The Federal Communications Commission (FCC) is preparing to close out its Emergency Connectivity Fund (ECF), which Congress authorized in 2021 to facilitate remote learning during the COVID-19 pandemic. Nationwide, eligible schools, districts, libraries, and consortia have requested over $9.2 billion through the program to provide internet connectivity and devices for instruction, research, and homework. In California, most applicants were school districts, and the majority of these funds went to districts with high percentages of students with historically tenuous internet access. Districts were also more likely to use ECF funds for connectivity services, rather than devices.
In California, school districts submitted 2,206 applications, and the ECF approved about $859 million in funding requests. The majority of these funds went to districts with high proportions of Black, Latino, or low-income students, groups that tend to have lower levels of internet access. Districts with high concentrations of Black or Latino students garnered a majority of the funds ($511 million), an outsize share given their proportion of applications. Similarly, low-income districts also received more than half of the total ($447 million), though they submitted a smaller proportion of applications.
Districts with high percentages of English Learners (ELs) represented a little less than a third of applications and received $210 million, or about a quarter of the total funds. Districts without high concentrations of any of these student groups secured $246 million.
Of course, districts vary considerably in the number of students they serve. Per student awards tended to be higher for applications submitted by districts with historically underserved populations. Low-income districts received an average of $355 per student, compared to $148 per student for all other districts. Funding for districts with high shares of Black or Latino students was $320 per student, while high-EL districts received an average of $229 per district.
ECF dollars may be used for devices, such as laptops or tablets (smartphones and desktops are not supported), or for connectivity services, such as satellite, wireless, or fiber connection for off-campus use by students or district staff. Funds may also be used for connectivity equipment, such as modems, routers, or Wi-Fi hotspots.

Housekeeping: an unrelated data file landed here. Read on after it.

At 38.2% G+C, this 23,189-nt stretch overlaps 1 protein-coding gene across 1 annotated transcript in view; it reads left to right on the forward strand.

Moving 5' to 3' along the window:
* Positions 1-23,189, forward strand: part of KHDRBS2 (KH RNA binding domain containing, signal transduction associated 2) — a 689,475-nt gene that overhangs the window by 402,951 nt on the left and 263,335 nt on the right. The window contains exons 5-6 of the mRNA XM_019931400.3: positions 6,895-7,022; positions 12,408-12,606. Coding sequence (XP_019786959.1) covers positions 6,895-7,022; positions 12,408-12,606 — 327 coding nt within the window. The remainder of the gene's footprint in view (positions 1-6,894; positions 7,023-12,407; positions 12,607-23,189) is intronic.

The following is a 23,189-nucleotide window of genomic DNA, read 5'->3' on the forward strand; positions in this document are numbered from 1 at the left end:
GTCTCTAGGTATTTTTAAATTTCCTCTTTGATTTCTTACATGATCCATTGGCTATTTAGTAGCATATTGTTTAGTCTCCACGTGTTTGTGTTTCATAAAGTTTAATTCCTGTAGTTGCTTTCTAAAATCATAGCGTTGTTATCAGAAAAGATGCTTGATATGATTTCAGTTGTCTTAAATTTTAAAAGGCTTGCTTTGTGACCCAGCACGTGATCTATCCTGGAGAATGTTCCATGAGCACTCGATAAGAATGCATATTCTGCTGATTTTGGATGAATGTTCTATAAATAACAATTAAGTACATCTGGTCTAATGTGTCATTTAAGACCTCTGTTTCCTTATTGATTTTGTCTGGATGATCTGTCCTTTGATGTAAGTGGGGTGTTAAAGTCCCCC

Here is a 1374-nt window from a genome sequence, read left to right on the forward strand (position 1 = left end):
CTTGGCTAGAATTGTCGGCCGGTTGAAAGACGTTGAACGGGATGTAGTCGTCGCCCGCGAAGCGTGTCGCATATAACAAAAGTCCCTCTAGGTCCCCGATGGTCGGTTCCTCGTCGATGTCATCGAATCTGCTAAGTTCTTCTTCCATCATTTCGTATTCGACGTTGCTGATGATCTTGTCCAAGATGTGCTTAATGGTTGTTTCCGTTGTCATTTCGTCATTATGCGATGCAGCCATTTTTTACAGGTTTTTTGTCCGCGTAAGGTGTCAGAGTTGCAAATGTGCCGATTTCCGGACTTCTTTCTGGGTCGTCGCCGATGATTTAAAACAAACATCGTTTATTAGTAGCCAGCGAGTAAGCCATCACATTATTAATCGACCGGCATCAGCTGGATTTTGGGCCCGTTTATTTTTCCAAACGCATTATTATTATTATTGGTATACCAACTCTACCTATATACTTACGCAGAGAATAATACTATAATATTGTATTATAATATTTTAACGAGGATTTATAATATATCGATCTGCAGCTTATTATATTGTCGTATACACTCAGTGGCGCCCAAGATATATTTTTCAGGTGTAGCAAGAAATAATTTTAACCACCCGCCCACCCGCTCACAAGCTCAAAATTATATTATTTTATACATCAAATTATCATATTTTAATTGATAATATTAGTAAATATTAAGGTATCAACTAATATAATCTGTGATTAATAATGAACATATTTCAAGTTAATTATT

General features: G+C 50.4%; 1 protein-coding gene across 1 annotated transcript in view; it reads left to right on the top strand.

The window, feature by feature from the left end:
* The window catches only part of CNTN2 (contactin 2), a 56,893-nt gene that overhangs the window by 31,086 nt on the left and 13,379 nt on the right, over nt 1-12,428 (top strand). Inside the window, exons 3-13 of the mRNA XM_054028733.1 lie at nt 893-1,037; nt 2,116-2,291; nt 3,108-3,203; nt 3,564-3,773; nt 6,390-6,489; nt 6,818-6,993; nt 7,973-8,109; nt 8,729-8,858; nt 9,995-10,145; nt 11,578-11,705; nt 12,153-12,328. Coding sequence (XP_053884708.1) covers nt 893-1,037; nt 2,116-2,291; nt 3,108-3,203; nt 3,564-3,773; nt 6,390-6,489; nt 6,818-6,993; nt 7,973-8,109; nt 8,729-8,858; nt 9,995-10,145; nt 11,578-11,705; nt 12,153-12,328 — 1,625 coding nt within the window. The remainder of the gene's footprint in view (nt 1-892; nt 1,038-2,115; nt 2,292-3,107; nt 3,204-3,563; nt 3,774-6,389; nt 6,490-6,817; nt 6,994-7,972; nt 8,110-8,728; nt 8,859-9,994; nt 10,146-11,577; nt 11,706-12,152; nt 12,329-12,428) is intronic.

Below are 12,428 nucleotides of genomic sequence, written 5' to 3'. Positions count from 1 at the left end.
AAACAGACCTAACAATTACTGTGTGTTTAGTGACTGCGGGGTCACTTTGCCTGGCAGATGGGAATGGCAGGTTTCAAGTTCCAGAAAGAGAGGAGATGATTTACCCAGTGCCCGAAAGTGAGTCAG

Overall, districts were more likely to apply for assistance with connectivity rather than devices. In addition, districts with high shares of historically underserved students were somewhat more likely to apply for assistance with connectivity than their counterparts. About 75% of district applications with high percentages of Black or Latino, low-income, or EL students specified either connectivity services or connectivity-related equipment, like modems, routers, or Wi-Fi hotspots. Other districts applied for connectivity assistance roughly 70% of the time. The vast majority of districts that specified connectivity needs wanted to use funds for broadband service itself, with modems and routers constituting only 3% of applications, and hotspots about 6%.
Among districts that used funds for devices, laptops were the most common choice, constituting about 21% of applications from districts with high proportions of underserved groups and about a quarter of those from other districts. Districts requested funds for tablets only about 3% (districts with underserved populations) and 6% (other districts) of the time.
In recent years, the ECF has represented just one effort among many federal and state initiatives to assist students in securing internet access. For instance, the federal Affordable Connectivity Program provides subsidies for high-speed internet subscriptions, though it has so far struggled to reach eligible households. As the ECF winds to a close, it will be important to evaluate its effectiveness and that of other federal and state subsidy programs that assist students in securing internet access. Ensuring that unserved and underserved communities are able to take advantage of these funds will be key to narrowing the digital divide in our state.